What I know about grief so far…

It has been one month since my aunt died unexpectedly at the age of 50. At the beginning, while I was still overseas, my brain could not stop narrating as it happened. I needed to write and share and process. I figured this would fast-track my grieving process so I could come out triumphant on the other end. Hah.

And then I came home. My brain shut off. It stopped narrating. It began to grieve. It is still grieving. I wanted to delete this blog and never write down a single word again.

Yet here I am, a month later (blog still intact). I still don’t know much or how to navigate through this with any semblance of a solution. What I do know is…

1. Grief comes and goes in waves.

One moment I am basking in the glory of the sun shining down on my face as I pedal joyfully down the waterfront trail near my house, and the next moment I find myself keeled over with a grief so physically tangible that I can’t breathe or think or speak or believe I could ever possibly think another happy thought again. And then it passes. And then it comes back again. Relentless.

2. I’m angry at everyone.

The UPS delivery man who gives me the stink eye for no reason; the cellphone call-centre employee refusing to reverse my overseas charges; my friends and family. Mr. J. My dog. Angry at myself for not making a bigger effort while she was alive; angry at everyone else for not knowing how horrible this is (but hoping they never have to experience it). I have nowhere to channel my anger, so everyone gets a piece.

3. I’m a clingy angry starfish.

Even though I am angry at a broad spectrum of unsuspecting victims, I also don’t want to be alone. I need understanding and unconditional love and copious amounts of wine and chocolate and promises that whoever I am clinging onto at that moment will never die and leave me to deal with this utter mind fuck again.

4. I have very little empathy for others’ problems.

You got in a fight with your boyfriend? At least you’re alive. Not getting along with your boss? At least you’re alive. Not happy with your husband? CHANGE SOMETHING WHILE YOU ARE ALIVE. Your problems aren’t real problems. If you’re healthy and alive and nobody close to you is dying or dead right now, you have everything you need to build a life you’re happy with. So go do it.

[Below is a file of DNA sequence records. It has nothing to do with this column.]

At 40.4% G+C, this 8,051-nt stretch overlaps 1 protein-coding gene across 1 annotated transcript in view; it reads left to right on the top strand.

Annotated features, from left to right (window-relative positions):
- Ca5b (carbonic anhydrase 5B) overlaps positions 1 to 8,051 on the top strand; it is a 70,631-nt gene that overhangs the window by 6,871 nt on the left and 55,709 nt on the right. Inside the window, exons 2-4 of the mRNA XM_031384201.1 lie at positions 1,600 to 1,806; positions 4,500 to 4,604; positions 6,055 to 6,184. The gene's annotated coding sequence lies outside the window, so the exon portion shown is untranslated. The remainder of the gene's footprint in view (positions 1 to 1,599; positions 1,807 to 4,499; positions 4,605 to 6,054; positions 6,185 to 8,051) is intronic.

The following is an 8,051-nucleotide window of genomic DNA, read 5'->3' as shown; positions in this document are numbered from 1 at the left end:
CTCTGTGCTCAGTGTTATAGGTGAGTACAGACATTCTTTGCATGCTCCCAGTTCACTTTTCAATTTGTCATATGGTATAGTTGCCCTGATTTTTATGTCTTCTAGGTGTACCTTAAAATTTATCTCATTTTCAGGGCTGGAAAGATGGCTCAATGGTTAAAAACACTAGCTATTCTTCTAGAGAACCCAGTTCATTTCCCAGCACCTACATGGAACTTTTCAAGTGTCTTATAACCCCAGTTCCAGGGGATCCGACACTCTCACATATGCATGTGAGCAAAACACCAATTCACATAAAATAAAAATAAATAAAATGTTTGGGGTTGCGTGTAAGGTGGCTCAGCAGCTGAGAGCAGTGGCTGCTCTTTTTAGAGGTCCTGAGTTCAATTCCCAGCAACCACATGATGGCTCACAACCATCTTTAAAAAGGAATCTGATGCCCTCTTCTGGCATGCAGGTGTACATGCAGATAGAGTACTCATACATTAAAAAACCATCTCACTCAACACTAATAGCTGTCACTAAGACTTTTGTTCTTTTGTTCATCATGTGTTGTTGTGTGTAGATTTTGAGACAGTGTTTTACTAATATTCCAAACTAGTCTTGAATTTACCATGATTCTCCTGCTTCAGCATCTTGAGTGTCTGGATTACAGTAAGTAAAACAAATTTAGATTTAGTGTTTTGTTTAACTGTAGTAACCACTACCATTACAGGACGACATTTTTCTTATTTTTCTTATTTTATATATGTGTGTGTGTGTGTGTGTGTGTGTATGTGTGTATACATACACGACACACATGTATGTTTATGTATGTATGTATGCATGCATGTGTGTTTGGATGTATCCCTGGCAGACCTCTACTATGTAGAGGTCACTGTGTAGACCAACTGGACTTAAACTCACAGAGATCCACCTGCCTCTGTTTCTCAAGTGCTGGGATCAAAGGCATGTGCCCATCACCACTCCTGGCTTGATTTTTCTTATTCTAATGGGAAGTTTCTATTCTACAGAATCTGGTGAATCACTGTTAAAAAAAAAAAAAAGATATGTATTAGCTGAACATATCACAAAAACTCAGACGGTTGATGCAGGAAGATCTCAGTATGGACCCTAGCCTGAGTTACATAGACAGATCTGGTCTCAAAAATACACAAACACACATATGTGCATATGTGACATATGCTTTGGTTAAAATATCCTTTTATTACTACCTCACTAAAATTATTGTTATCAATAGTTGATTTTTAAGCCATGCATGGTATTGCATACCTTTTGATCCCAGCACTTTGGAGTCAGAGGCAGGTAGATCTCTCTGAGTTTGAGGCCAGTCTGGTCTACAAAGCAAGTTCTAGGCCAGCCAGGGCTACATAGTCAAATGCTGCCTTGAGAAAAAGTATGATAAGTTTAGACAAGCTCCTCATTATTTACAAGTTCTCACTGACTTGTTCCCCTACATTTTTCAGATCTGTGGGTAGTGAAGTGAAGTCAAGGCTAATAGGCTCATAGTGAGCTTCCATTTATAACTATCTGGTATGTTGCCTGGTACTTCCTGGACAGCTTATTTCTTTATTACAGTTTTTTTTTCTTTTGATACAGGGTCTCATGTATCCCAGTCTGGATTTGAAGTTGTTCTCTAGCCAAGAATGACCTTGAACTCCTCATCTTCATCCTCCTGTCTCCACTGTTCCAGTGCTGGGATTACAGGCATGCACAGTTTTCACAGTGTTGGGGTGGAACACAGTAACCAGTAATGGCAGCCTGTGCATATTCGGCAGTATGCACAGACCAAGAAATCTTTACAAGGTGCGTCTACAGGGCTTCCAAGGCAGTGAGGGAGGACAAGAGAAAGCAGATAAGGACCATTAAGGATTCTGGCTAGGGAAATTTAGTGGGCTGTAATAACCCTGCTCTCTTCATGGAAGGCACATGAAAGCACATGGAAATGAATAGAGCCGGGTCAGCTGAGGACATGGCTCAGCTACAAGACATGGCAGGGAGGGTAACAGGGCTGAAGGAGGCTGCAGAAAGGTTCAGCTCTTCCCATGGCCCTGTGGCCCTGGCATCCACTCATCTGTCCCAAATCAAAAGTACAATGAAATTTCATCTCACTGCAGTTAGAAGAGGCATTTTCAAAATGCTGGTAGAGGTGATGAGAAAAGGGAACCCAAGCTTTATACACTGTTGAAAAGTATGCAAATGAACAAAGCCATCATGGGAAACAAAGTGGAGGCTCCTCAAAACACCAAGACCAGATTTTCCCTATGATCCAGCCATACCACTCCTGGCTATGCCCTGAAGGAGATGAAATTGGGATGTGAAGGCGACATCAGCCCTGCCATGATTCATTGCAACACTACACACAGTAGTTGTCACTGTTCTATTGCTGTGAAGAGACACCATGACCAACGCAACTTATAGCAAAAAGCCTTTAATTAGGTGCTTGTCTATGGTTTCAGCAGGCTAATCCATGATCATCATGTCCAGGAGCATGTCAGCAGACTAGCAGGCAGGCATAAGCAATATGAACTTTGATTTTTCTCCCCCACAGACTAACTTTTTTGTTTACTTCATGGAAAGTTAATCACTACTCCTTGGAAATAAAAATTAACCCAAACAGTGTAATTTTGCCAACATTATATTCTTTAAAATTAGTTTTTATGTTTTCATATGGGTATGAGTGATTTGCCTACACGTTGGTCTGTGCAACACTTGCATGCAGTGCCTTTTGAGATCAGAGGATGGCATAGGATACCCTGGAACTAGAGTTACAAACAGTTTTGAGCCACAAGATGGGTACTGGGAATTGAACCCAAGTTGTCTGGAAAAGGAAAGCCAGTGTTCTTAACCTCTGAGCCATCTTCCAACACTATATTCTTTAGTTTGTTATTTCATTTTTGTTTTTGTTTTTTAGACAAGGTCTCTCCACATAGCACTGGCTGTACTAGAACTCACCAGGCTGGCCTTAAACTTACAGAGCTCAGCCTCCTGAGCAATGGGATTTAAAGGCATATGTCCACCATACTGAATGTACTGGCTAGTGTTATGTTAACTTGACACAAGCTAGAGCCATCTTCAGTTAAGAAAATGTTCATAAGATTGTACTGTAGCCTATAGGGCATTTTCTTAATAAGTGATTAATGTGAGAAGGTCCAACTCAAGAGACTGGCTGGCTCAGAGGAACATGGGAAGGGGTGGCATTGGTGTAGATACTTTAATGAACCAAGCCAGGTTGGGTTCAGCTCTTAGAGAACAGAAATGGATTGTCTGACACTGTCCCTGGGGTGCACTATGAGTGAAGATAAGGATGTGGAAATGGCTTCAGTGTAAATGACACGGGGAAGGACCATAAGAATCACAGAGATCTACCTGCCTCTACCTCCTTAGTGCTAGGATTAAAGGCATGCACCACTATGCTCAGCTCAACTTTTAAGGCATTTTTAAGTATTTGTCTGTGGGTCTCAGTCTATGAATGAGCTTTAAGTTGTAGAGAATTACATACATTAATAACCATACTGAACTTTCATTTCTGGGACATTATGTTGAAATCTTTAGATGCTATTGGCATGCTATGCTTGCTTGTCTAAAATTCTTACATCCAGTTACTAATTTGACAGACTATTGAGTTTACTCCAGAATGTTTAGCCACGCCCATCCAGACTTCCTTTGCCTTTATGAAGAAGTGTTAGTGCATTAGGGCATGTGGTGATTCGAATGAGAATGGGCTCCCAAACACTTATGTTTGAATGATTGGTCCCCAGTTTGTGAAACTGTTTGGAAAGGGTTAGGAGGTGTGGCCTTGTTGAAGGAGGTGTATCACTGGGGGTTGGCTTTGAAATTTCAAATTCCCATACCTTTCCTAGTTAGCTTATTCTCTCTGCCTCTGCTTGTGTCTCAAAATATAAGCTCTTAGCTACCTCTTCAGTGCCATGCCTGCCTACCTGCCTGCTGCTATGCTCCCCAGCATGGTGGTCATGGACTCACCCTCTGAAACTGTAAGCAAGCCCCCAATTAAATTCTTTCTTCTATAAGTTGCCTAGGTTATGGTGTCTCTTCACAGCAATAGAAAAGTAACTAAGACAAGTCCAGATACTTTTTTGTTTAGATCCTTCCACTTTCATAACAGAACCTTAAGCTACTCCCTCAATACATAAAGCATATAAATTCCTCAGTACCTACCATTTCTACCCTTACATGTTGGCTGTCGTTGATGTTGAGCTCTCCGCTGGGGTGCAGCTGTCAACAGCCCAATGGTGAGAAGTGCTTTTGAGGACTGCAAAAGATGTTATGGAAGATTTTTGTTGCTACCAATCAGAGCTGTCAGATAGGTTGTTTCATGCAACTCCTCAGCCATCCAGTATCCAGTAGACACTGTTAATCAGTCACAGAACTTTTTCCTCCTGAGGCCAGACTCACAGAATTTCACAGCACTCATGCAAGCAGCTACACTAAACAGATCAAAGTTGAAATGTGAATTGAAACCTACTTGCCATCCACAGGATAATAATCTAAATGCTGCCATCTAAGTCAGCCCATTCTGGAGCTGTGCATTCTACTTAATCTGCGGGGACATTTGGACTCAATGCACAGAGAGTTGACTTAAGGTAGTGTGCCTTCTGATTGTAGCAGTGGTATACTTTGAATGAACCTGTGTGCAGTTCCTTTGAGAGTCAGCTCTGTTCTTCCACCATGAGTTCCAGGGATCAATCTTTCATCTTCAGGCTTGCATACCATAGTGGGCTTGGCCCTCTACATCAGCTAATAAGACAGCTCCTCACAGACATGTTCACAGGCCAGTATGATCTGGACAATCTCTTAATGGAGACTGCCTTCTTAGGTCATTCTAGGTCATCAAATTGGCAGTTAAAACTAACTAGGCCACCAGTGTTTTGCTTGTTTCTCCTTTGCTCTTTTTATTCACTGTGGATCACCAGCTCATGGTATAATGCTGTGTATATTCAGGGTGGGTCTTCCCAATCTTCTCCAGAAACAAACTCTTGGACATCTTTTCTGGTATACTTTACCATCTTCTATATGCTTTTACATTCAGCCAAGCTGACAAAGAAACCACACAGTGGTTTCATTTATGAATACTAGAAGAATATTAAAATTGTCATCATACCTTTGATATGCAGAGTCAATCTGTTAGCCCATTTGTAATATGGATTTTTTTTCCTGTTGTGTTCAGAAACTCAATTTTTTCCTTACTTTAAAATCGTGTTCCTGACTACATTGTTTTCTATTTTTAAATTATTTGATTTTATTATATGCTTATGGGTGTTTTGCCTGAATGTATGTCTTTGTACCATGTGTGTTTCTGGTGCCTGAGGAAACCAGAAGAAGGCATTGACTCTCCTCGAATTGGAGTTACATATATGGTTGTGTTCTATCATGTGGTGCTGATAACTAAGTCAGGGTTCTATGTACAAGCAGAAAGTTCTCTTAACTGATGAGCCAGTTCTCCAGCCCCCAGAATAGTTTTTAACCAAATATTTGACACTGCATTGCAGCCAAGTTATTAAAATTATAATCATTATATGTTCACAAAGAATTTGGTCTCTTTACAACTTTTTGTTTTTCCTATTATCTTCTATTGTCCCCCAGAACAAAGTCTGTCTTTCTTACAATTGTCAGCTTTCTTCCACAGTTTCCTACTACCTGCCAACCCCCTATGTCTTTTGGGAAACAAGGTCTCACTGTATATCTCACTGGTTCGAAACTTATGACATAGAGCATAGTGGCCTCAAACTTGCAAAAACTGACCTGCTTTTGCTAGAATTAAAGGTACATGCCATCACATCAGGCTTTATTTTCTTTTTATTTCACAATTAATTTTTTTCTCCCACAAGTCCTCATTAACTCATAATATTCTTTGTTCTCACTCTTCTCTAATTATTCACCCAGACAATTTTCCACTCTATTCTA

Current status: too tired to think of a fifth one / heading to Wal-mart (wish me luck) / full of ricotta cheese & regrets


4 thoughts on “What I know about grief so far…

  1. HistorianRuby says:

    Grief goes through many phases – I remember needing silence after my Dad died (no music permitted in the car) and of course the anger. I can totally relate, I know people whose families have imploded as they cannot fix the angry words after the death of a loved one. Never having dealt with anything like it before, I used it as a learning experience and tried not to let others’ emotions tip me over the edge. I felt it was my duty to be the neutral support for my mum, I supposed that’s where I channelled any overwhelming energies.
    Best wishes, 50 is too young.

    Liked by 1 person

  2. DeeScribes says:

    When my sister died of brain cancer at the age of 55, I was too busy being supportive for others to allow myself to grieve. Her funeral was the first of 13 funerals I would attend in the next 14 months. Sure, I cried and I was sad but the soul sucking grief didn’t hit for almost a year and a half. Until then, I just floated along going back and forth between “making it through” and “not functioning without someone prodding me along.” I wanted to talk and share stories, because that is how I process. People didn’t want to talk about my memories and loss. It was a lonely time.

    The thing that brought me out of it was my own near-death experience. I’m not recommending that as a way to deal with grief! But the journey helped me realize my purpose wasn’t complete and spurred me into purposeful action.

    This too shall pass, even though it feels like it won’t. Things will never be the same, but you will adjust to a new way. Take the time you need. Recognize your anger, but try not to dwell there forever. Apologize to those you lash out to, and be forgiving of yourself as well.

    Liked by 1 person

    • Finding My Inner Zen says:

      I’ve thought about your comment quite a few times over the last few days. I can’t even begin to wrap my head around one death, much less 13 and a personal near-death experience. I always knew you were tough…but wow.

      Thank you for sharing your own experience and for always taking the time to extend your kind word and support. It always hits home.


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